Black Friday: 30% off Sleep Caps

Only today! we are offering 30% off all our Africa Sleeps sleep caps as a one day, super duper sale!

Sleep Caps

Sleep caps make amazing stocking stuffers. Just enter the following coupon at checkout: BLACKFRIDAY2013

While you are sleep cap shopping, don’t forget to check out our gorgeous holiday hair and bodycare selections. We have hand-sewn gift bags, Sugarplum Faerie Sparkle Lotion, Gingerbread Holiday Body Lotion, Sugar Cookie and Gingerbread Lip Balms, and a whole lot more organic, natural delights.

If you would like your sleep cap to arrive in time for the holidays, don’t forget to add “speedy shipping” to your cart, so your caps arrive on time. By default, we send caps by slow but inexpensive standard mail. So if you want it faster, either add “speedy shipping,” or some hair or bodycare items to your cart. Hair and bodycare are only sent with speedy shipping, so if they are in your cart, your whole order will arrive in plenty of time for the holidays.

Happy shopping! And thanks for supporting our little family business!

A little Ethiopian Trip under the Tree

20131126-222403.jpg
For the past couple of years, our lives have been on hold… Waiting and waiting for our business to start and our adoption to pan out.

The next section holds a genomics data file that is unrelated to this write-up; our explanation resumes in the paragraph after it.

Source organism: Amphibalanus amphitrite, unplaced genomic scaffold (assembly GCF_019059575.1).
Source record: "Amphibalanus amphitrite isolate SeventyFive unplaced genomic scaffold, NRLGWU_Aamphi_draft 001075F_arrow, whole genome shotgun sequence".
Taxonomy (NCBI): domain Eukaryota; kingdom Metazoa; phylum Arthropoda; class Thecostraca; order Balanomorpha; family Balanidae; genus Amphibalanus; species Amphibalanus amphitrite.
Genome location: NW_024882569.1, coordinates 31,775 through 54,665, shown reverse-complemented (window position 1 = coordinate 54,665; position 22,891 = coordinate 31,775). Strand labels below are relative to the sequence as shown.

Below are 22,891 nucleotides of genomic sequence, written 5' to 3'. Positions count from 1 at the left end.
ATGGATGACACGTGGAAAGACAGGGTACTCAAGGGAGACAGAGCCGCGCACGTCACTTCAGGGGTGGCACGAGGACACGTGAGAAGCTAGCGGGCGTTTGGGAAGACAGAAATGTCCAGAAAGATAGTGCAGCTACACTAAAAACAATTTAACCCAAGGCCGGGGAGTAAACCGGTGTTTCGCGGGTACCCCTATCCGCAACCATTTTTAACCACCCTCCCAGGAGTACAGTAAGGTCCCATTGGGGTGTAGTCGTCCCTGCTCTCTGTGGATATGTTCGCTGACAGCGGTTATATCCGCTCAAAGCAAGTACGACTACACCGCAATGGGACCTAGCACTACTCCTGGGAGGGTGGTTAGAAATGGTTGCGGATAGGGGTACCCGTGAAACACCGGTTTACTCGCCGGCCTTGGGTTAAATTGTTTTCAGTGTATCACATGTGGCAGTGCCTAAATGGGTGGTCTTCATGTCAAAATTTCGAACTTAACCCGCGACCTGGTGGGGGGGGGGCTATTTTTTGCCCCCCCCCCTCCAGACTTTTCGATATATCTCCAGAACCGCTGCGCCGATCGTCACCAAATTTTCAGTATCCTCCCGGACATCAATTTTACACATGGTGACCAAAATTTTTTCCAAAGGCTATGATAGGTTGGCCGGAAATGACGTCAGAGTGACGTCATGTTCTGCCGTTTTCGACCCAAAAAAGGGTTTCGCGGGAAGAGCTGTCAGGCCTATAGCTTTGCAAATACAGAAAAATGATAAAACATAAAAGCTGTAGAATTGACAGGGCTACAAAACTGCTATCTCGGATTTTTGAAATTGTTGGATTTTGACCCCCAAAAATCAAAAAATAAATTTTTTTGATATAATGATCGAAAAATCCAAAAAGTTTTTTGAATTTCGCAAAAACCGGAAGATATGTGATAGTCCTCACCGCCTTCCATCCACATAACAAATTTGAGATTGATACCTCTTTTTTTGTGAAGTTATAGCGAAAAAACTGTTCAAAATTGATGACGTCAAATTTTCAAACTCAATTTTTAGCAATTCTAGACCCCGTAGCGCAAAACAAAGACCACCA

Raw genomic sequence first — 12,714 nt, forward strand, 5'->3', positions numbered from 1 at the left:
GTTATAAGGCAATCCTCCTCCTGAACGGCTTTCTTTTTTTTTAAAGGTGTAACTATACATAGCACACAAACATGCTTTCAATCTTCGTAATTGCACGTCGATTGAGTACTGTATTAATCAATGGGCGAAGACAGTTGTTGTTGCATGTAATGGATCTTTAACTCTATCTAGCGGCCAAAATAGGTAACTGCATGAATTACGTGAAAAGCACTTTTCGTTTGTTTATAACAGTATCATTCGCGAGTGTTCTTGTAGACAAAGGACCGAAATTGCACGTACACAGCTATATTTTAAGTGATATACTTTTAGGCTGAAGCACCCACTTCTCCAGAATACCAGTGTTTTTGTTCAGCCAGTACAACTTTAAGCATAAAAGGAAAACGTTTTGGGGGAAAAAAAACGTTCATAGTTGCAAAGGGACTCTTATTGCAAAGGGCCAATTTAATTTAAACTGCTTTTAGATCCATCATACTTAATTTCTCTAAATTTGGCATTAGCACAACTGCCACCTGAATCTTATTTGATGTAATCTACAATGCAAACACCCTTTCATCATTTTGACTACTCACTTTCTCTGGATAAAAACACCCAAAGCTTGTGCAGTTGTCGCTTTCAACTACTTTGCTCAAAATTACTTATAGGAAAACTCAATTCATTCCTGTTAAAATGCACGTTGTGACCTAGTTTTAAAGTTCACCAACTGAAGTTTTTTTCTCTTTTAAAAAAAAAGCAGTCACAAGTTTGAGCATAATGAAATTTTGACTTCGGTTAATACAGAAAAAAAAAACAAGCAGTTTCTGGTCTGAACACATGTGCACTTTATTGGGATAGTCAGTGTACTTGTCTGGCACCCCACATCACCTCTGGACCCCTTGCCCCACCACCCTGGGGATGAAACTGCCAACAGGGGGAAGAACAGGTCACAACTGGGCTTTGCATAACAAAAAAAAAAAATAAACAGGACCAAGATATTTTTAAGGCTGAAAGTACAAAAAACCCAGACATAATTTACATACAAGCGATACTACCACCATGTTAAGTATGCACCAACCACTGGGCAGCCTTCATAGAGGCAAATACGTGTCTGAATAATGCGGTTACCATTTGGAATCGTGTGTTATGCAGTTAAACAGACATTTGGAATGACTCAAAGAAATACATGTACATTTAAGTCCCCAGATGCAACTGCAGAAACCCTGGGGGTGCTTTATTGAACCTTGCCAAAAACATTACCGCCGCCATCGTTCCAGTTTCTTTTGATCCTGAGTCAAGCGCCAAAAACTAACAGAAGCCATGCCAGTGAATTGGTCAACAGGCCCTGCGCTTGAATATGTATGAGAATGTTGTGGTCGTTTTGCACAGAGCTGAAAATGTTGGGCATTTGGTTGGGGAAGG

It was almost five years ago that we brought the girls home from Ethiopia. We told the girls that we would bring them back to see their family when they were eight years old. Back then, it seemed a lifetime away… But the girls turn either years old this summer, and by all appearances, our clinic should open in May.

So, with some deep reflection and absolute disregard for financial realities, Jason and I have decided that we are going to take the girls to Ethiopia this spring. We were hoping to double their trip with a court trip for the next little guy. But since we haven’t heard anything on that front, we’ve decided we’d better charge ahead. Once the clinic opens, it will be insanely hard to get away for a couple of weeks. So it makes sense, if not remotely financially, to do it now.

We’ve been hmmming and hawing about it with the girls, but their Christmas presents will seal the deal. I bought them tonight online… Their own luggage! Just what they wanted, to go to Ethiopia….

Cozy Cabin: Temporary Homeschool

In a cabin, in the woods, little girls by the window stood.
Saw Laughlin and Maggie racing by, barking at the ferry.

“Help me! Help me! help me!” They said.
“Before my Mommy makes me do more math.”

“Patience little rabbits,” said the boss.
“Finish your phonics and then play outside.”
20131125-184425.jpg

This week Jason as working in Nelson, so we decided to pack up the kids and take a working holiday along with him. The clinic owners have a little house in the village of Procter, so we are camped out in a cozy cabin beside Kootenay Lake.

I told the girls they could skip school for four days, on the condition that they did their schoolwork in the cabin each morning. So this week, we are temporary homeschoolers 🙂